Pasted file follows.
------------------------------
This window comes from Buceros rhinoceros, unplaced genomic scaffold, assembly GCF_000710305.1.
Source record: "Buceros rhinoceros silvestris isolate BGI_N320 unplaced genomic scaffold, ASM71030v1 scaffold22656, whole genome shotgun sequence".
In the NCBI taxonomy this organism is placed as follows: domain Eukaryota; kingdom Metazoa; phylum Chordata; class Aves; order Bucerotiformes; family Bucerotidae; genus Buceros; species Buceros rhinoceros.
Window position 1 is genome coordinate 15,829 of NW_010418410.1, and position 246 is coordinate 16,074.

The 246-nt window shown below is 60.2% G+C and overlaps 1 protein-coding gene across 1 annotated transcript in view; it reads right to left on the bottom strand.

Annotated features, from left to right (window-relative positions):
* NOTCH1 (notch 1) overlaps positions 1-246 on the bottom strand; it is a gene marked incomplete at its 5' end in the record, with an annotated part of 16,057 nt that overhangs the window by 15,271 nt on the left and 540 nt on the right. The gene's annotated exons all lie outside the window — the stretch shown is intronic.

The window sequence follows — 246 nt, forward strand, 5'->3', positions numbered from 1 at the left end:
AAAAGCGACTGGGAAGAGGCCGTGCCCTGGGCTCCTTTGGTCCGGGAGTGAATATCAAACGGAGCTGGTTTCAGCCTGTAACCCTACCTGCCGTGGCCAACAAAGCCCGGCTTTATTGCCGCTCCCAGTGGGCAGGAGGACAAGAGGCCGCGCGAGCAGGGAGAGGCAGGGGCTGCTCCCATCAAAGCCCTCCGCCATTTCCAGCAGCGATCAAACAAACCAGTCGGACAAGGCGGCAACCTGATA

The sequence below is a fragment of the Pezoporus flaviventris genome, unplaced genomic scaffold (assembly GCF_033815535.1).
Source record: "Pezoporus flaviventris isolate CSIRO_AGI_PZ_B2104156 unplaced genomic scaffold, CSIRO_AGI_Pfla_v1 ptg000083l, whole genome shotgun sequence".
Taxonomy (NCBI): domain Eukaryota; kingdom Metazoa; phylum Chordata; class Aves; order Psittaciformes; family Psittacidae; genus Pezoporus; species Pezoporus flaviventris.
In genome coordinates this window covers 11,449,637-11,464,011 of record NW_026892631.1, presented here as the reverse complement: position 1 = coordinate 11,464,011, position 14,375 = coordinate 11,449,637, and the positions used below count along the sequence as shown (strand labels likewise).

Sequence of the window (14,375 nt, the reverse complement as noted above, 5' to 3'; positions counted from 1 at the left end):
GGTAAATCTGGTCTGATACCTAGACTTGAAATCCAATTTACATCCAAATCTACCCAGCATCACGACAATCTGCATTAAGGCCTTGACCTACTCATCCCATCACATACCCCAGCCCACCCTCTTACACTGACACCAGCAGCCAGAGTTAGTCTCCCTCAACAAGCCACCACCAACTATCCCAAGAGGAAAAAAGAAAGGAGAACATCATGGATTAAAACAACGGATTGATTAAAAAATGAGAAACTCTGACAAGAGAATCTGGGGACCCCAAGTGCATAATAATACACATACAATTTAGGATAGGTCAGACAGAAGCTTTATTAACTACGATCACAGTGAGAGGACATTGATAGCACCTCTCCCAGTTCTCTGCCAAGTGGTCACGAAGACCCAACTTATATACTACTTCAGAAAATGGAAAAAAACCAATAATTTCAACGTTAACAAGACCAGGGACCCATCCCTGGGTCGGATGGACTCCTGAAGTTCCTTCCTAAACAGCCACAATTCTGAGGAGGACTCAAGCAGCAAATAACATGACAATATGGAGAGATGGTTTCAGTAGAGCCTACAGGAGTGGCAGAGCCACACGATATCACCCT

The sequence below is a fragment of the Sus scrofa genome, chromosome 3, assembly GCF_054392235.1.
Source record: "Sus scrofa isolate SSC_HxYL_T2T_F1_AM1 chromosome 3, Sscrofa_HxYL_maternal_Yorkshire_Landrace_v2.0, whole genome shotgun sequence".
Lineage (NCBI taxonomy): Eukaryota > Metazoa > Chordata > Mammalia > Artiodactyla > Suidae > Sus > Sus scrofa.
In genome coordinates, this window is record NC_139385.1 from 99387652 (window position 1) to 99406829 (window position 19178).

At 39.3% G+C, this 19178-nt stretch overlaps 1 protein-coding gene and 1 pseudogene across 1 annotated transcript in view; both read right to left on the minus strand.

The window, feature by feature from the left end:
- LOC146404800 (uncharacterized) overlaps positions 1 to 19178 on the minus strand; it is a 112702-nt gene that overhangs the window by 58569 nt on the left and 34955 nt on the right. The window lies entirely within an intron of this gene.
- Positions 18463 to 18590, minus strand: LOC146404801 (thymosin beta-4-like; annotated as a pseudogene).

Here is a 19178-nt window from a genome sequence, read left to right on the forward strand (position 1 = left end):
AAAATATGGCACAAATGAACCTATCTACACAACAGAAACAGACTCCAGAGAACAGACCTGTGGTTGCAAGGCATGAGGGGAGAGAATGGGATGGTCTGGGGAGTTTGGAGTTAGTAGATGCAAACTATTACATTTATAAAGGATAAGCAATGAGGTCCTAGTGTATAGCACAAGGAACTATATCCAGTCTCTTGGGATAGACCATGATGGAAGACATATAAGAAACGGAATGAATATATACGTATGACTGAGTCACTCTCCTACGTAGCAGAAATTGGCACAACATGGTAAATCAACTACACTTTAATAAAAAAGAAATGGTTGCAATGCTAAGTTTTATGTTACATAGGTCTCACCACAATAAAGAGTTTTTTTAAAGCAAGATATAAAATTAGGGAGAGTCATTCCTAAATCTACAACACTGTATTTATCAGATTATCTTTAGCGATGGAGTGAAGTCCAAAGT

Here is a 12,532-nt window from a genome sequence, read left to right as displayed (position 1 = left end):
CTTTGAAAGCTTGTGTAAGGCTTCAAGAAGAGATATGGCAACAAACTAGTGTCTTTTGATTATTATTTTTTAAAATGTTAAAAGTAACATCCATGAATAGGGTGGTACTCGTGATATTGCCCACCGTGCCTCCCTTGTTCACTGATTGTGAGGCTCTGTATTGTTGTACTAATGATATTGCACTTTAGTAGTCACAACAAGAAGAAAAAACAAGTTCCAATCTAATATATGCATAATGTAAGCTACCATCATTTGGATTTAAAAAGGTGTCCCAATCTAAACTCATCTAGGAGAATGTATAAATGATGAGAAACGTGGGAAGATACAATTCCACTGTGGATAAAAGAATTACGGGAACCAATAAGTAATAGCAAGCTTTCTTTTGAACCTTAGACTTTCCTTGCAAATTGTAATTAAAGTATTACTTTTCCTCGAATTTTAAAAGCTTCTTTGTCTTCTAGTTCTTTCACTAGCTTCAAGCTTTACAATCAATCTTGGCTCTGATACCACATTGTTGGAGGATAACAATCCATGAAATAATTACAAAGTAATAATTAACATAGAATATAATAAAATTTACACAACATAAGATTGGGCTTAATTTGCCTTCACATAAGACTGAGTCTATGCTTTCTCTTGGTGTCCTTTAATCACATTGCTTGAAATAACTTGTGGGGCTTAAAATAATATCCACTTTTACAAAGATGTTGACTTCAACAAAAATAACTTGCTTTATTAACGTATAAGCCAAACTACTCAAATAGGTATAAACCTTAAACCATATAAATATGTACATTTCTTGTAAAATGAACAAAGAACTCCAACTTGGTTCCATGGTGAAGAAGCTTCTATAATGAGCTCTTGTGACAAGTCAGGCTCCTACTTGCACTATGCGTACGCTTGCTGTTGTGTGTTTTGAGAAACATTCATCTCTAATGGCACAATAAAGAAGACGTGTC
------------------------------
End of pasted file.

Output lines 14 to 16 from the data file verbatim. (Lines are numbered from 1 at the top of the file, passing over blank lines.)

Sequence of the window (14,375 nt, the reverse complement as noted above, 5' to 3'; positions counted from 1 at the left end):
GGTAAATCTGGTCTGATACCTAGACTTGAAATCCAATTTACATCCAAATCTACCCAGCATCACGACAATCTGCATTAAGGCCTTGACCTACTCATCCCATCACATACCCCAGCCCACCCTCTTACACTGACACCAGCAGCCAGAGTTAGTCTCCCTCAACAAGCCACCACCAACTATCCCAAGAGGAAAAAAGAAAGGAGAACATCATGGATTAAAACAACGGATTGATTAAAAAATGAGAAACTCTGACAAGAGAATCTGGGGACCCCAAGTGCATAATAATACACATACAATTTAGGATAGGTCAGACAGAAGCTTTATTAACTACGATCACAGTGAGAGGACATTGATAGCACCTCTCCCAGTTCTCTGCCAAGTGGTCACGAAGACCCAACTTATATACTACTTCAGAAAATGGAAAAAAACCAATAATTTCAACGTTAACAAGACCAGGGACCCATCCCTGGGTCGGATGGACTCCTGAAGTTCCTTCCTAAACAGCCACAATTCTGAGGAGGACTCAAGCAGCAAATAACATGACAATATGGAGAGATGGTTTCAGTAGAGCCTACAGGAGTGGCAGAGCCACACGATATCACCCT

The sequence below is a fragment of the Sus scrofa genome, chromosome 3, assembly GCF_054392235.1.